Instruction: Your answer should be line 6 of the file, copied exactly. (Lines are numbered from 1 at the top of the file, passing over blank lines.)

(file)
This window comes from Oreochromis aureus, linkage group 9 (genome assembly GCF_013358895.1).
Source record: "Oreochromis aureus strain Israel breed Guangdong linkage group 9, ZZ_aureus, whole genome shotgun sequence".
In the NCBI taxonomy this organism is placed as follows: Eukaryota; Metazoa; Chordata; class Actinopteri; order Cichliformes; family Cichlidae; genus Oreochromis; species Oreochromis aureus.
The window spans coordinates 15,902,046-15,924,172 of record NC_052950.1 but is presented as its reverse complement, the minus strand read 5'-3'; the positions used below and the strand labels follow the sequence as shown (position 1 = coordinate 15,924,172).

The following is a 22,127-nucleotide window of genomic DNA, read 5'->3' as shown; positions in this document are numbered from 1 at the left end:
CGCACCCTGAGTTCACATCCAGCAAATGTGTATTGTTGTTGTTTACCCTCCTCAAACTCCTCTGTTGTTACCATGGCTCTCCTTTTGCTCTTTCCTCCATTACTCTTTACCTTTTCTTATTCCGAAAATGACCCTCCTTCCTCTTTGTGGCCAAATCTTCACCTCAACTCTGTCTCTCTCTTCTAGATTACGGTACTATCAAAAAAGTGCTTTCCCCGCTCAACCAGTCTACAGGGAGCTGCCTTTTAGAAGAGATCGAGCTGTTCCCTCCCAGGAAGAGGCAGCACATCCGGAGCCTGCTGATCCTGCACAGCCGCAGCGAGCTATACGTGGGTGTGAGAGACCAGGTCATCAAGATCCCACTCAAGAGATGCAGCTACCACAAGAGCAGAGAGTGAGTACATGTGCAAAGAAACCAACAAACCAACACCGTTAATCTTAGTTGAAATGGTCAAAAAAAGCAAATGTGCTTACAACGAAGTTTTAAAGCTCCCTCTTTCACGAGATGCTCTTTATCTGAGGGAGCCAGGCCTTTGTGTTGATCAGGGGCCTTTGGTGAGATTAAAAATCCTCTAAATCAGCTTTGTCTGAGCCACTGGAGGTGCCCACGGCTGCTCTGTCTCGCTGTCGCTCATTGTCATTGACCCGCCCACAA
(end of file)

CGCACCCTGAGTTCACATCCAGCAAATGTGTATTGTTGTTGTTTACCCTCCTCAAACTCCTCTGTTGTTACCATGGCTCTCCTTTTGCTCTTTCCTCCATTACTCTTTACCTTTTCTTATTCCGAAAATGACCCTCCTTCCTCTTTGTGGCCAAATCTTCACCTCAACTCTGTCTCTCTCTTCTAGATTACGGTACTATCAAAAAAGTGCTTTCCCCGCTCAACCAGTCTACAGGGAGCTGCCTTTTAGAAGAGATCGAGCTGTTCCCTCCCAGGAAGAGGCAGCACATCCGGAGCCTGCTGATCCTGCACAGCCGCAGCGAGCTATACGTGGGTGTGAGAGACCAGGTCATCAAGATCCCACTCAAGAGATGCAGCTACCACAAGAGCAGAGAGTGAGTACATGTGCAAAGAAACCAACAAACCAACACCGTTAATCTTAGTTGAAATGGTCAAAAAAAGCAAATGTGCTTACAACGAAGTTTTAAAGCTCCCTCTTTCACGAGATGCTCTTTATCTGAGGGAGCCAGGCCTTTGTGTTGATCAGGGGCCTTTGGTGAGATTAAAAATCCTCTAAATCAGCTTTGTCTGAGCCACTGGAGGTGCCCACGGCTGCTCTGTCTCGCTGTCGCTCATTGTCATTGACCCGCCCACAA